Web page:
The Life And Times Of Judge Roy Bean makes for some bizarre and entertaining viewing. The producers felt Milius wasn’t hot-shit enough yet to direct the picture, so John Huston was given the reigns (and a small role as Grizzly Adams, who leaves a scene-stealing black bear behind), but I can’t imagine the screenplay was altered too significantly. If you know anything about John Milius, you can practically hear Bean’s words coming out of the filmmaker’s mouth. This is the tale of a man who playfully forces a dictatorship upon a town, which plays every bit like a light and heroic comedy. Things turn mythically tragic by the end, but first we’re treated to a lot of charming (albeit fascist) Old West antics. Stacy Keach takes an hilarious turn as Bad Bob The Albino, and Paul Newman has more chemistry with the damn bear than maybe any big name actress. Frankly, the film is just too odd and intriguing to miss.


Not long after he was bumped out of the director’s chair by Huston, Milius was given the opportunity of a lifetime: to direct an old-school epic adventure film from his own screenplay. The result was a fictionalized story based on the Perdicaris Incident, wherein Eden Perdicaris (Candice Bergen played a female version of the real-life man), and her children are kidnapped from their home in Morocco by Mulai Ahmed er Raisuli (Sean Connery), a man who believes he is a descendant of Muhammad and the rightful Sultan, for the purpose of embarrassing the corrupt Sultan of Morocco and perhaps igniting a civil war. Political tensions are complex in the Morocco of 1904, and many world powers, including Germany, France, and Britain have staked a fractional claim on the country. The kidnapping also lures America into the tumult, for imperialist, cowboy President Theodore Roosevelt is demanding the safe return of Perdicaris as a means of securing a full-term presidency.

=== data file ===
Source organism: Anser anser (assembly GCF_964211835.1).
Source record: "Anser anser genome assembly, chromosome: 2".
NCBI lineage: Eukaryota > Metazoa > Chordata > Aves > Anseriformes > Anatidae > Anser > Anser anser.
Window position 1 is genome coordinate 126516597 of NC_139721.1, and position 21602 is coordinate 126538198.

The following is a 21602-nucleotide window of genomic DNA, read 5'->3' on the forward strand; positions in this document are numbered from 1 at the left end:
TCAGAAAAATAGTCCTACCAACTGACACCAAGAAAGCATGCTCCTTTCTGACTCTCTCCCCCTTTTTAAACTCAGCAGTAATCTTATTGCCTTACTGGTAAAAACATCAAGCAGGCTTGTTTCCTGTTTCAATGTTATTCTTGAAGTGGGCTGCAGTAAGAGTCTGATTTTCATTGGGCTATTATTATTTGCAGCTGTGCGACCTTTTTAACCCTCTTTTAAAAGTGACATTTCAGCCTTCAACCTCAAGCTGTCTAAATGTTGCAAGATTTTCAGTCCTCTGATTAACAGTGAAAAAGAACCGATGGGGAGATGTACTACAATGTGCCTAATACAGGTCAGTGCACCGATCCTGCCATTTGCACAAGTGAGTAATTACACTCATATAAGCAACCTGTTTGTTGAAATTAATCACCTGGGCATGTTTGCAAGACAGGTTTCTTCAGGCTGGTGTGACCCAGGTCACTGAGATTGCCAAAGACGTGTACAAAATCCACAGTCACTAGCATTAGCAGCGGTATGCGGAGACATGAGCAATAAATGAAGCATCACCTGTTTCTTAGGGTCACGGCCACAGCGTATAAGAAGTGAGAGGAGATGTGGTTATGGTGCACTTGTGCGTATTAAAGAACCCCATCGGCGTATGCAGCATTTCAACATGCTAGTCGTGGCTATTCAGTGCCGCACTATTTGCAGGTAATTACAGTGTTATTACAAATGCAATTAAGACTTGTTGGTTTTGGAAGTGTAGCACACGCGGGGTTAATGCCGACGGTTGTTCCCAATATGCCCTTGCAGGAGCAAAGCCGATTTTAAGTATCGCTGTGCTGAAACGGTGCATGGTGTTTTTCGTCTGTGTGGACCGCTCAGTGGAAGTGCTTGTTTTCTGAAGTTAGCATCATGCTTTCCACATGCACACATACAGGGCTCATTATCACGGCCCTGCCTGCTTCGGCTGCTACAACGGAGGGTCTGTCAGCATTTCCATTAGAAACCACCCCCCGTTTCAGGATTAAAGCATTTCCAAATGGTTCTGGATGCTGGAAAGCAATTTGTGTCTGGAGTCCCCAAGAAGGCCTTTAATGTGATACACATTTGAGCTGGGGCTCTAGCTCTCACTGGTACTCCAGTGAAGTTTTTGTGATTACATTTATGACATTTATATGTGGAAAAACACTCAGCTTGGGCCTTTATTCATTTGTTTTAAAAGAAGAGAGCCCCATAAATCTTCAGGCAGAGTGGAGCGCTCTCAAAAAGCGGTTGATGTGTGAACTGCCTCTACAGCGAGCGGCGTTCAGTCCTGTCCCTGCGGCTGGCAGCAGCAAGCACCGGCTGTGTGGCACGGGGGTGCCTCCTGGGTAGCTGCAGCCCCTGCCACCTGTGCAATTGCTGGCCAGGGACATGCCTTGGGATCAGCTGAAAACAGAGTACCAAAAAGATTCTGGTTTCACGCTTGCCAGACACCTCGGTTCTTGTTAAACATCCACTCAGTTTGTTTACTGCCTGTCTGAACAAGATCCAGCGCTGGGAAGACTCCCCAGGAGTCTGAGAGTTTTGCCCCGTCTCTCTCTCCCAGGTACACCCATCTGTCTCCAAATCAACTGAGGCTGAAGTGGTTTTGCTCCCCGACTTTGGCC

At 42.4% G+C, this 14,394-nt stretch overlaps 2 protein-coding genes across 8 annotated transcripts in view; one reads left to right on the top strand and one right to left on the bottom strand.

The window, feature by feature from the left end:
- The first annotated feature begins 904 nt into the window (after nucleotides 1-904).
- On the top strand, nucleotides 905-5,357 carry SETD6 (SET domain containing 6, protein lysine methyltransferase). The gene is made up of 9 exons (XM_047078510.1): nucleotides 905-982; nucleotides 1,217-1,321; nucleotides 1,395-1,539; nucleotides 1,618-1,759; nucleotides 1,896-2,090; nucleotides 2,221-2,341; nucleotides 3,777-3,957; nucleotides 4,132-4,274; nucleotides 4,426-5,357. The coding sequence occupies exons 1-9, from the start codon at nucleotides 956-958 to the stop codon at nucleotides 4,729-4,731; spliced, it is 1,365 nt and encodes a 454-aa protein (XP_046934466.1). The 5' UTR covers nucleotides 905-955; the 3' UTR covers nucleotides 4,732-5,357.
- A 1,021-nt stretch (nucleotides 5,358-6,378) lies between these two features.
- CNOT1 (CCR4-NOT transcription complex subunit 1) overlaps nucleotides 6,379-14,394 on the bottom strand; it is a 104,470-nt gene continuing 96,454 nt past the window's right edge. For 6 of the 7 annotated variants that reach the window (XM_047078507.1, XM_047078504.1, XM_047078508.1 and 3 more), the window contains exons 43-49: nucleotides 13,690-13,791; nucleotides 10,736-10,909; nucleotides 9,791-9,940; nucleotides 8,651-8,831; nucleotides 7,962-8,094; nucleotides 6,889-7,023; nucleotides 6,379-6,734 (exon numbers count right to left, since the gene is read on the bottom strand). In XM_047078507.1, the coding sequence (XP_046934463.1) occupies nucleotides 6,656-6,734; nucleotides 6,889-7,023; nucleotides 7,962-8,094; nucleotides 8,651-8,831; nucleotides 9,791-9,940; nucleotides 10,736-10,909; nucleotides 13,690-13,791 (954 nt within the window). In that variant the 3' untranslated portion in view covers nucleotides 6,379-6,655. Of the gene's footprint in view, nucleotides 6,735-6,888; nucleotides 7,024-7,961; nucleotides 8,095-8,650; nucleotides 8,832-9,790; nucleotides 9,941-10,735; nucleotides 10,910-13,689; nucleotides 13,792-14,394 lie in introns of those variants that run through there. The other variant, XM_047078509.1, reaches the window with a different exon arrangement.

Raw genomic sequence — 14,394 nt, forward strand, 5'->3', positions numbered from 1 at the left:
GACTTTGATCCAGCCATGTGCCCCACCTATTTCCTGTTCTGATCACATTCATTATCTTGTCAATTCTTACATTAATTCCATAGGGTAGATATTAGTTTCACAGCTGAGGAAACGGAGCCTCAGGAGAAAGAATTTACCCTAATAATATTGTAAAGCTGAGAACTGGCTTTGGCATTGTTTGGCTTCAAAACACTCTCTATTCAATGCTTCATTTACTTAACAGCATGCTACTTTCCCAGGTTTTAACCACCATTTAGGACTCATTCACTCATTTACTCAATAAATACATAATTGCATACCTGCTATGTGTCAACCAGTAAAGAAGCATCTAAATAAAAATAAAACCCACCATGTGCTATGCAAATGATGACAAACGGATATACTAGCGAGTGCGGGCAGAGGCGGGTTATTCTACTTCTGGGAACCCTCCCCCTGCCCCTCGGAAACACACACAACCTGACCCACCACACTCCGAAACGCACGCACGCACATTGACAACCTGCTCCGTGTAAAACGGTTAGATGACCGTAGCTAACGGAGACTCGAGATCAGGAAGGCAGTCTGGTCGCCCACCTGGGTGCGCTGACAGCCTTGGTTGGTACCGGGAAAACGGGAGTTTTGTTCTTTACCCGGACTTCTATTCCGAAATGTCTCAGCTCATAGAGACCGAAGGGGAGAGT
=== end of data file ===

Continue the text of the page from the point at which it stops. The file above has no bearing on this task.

That’s the plot: sample version. This is a dense script involving a lot of pro-imperialism, masculinity, and like Roy Bean, Old West heroism in its themes. This film shares many elements with the “A” selection in this edition of The Archivist. Roosevelt’s daughter is almost creepily enamored with her father, it’s a story of a man who believes he is doing God’s work in an unruly land, and they both follow intensely masculine protagonists with questionable outlooks. The Wind And The Lion is attractive, features a brilliant performance by Brian Keith as Roosevelt, so swept up in his conflicted admiration for Raisuli, he finds a perfect balance between appearing focused and mesmerized. This, too, is not a great picture, but watching either film mentioned here separately is ill-advised. Watch them together, and maybe find the time for Milius (2013), a thorough documentary on the eccentric filmmaker, and the images and ideas may never leave your mind.